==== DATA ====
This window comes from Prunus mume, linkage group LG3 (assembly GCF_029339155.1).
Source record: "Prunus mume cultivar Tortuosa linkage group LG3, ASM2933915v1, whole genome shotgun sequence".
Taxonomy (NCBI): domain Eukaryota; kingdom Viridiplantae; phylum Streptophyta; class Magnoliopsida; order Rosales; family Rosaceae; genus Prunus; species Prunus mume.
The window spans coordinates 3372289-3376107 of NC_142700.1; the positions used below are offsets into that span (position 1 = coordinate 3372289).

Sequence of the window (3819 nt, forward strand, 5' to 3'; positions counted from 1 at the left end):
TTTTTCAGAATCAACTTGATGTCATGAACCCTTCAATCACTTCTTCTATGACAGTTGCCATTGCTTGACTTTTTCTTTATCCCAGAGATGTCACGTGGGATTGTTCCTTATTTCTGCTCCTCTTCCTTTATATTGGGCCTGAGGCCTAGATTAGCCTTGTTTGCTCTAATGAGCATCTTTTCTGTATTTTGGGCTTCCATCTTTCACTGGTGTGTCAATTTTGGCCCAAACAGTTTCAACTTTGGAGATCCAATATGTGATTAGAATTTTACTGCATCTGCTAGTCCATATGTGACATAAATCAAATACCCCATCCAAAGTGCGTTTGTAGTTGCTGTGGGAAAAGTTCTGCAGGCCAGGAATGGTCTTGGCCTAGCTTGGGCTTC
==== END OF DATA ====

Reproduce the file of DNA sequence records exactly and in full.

This window comes from Prunus mume, linkage group LG3 (assembly GCF_029339155.1).
Source record: "Prunus mume cultivar Tortuosa linkage group LG3, ASM2933915v1, whole genome shotgun sequence".
Taxonomy (NCBI): domain Eukaryota; kingdom Viridiplantae; phylum Streptophyta; class Magnoliopsida; order Rosales; family Rosaceae; genus Prunus; species Prunus mume.
The window spans coordinates 3372289-3376107 of NC_142700.1; the positions used below are offsets into that span (position 1 = coordinate 3372289).

Sequence of the window (3819 nt, forward strand, 5' to 3'; positions counted from 1 at the left end):
TTTTTCAGAATCAACTTGATGTCATGAACCCTTCAATCACTTCTTCTATGACAGTTGCCATTGCTTGACTTTTTCTTTATCCCAGAGATGTCACGTGGGATTGTTCCTTATTTCTGCTCCTCTTCCTTTATATTGGGCCTGAGGCCTAGATTAGCCTTGTTTGCTCTAATGAGCATCTTTTCTGTATTTTGGGCTTCCATCTTTCACTGGTGTGTCAATTTTGGCCCAAACAGTTTCAACTTTGGAGATCCAATATGTGATTAGAATTTTACTGCATCTGCTAGTCCATATGTGACATAAATCAAATACCCCATCCAAAGTGCGTTTGTAGTTGCTGTGGGAAAAGTTCTGCAGGCCAGGAATGGTCTTGGCCTAGCTTGGGCTTC